The LISA (Laser Interferometer Space Antenna) space mission by ESA and NASA, will observe gravitational waves from space. After its launch around 2035, LISA will observe in the low frequency band of the gravitational waves spectra and will capture the signal coming from sources which are not detected yet in the high frequency band of ground-based detectors such like Virgo, LIGO, KAGRA, or GEO600. Among the new sources of gravitational waves, the most represented are the galactic binaries whose number of detections should amount several tens of thousands. The galactic binaries are double systems made of compact stars such like neutron stars or white dwarfs in different combinations. Within the low frequency band, galactic binaries are detected during inspiral, that is to say several thousand years before fusion which is detected by ground-based detectors. Therefore, the signature of effects due to structure or internal dynamics of compact stars on the gravitational waves can potentially be detected over the lifetime of the space mission. LISA will allow to understand the state of matter inside compact objects within binary systems, their deformability, or their magnetic fields through the secular evolution of the orbits. In a recent study published in Physical Review D (DOI: https://doi.org/10.1103/PhysRevD.105.124042), a team from SYRTE in Observatoire de Paris and LDE3 from DAP/IRFU at CEA, demonstrated that the effect of magnetism within galactic binary could be measured by LISA.
Compact objects within galactic binaries have solar masses for typical radii at the level of 104 km for white dwarfs to few 10 km for neutron stars. They are also among the most magnetized astrophysical objects of the universe with magnetic fields that can reach up to 109 G for white dwarfs and up to 1015 G for neutron stars (these are called magnetars). Such intense magnetic fields can significatively perturb the orbital motion of the binary system and let to characterize them through the gravitational waves emission detected by LISA. The origin of theses magnetic fields is still a debated topic in Astrophysics, especially because of not enough electromagnetic observations which renders the statistics not accurate enough. By complementing the electromagnetic observations with gravitational signals in the low frequency band, LISA will let to better understand the origin of strong magnetic fields and mechanisms at the basis of their stability and durability.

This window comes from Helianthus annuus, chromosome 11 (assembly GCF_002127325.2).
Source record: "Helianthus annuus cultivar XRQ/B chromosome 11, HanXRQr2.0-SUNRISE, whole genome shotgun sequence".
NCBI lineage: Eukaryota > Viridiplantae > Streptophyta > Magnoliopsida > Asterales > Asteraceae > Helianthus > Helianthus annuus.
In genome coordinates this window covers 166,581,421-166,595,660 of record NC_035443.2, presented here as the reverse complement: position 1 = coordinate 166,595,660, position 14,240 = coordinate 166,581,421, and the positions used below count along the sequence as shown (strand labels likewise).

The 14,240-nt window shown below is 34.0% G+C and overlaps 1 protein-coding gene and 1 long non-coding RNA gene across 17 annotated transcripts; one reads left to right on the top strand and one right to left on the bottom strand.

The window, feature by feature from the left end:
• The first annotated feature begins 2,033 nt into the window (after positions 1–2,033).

Figure 3: Effect of magnetism on the harmonics of the gravitational waves signal h+. The frequencies in dashed lines are determined without taking into account the effect of magnetism where those in thick lines consider it. In black: harmonic of order 0 in eccentricity. In red: harmonics of order 1 in eccentricity. In green: harmonics of order 2 in eccentricity.
In order to study the signature of the magnetic fields on the gravitational waves, the secular effects due to the magnetic interactions on the orbital motion must be determined. Within the fossil fields hypothesis, the dipole component is most of the time the dominant one and hence the magnetic interaction is controlled by the dipole-dipole effect. This effect acts at two different levels: on the orientation of the magnetic moments and on the relative separation between the center-of-masses. By solving simultaneously, the rotational and orbital dynamics of a binary system considering the magnetic interaction together with general relativity effects, the magnetic contribution into the gravitational waves signal has been derived. The magnetic effect shifts all the frequencies contained in the signal (cf. figure 3). The shift is driven by the intensity of the magnetic fields and depends on the frequency which is considered. This allows to extract from the gravitational waves signal constraints on magnetism by combining the harmonics with the strongest signal-to-noise ratio (i.e., harmonics at 2n and 3n with n the mean motion). By observing several thousands of galactic binaries, LISA represents the perfect opportunity to measure magnetism of compact stars and to learn more about the nature of magnetism within white dwarfs and neutron stars and also their progenitors.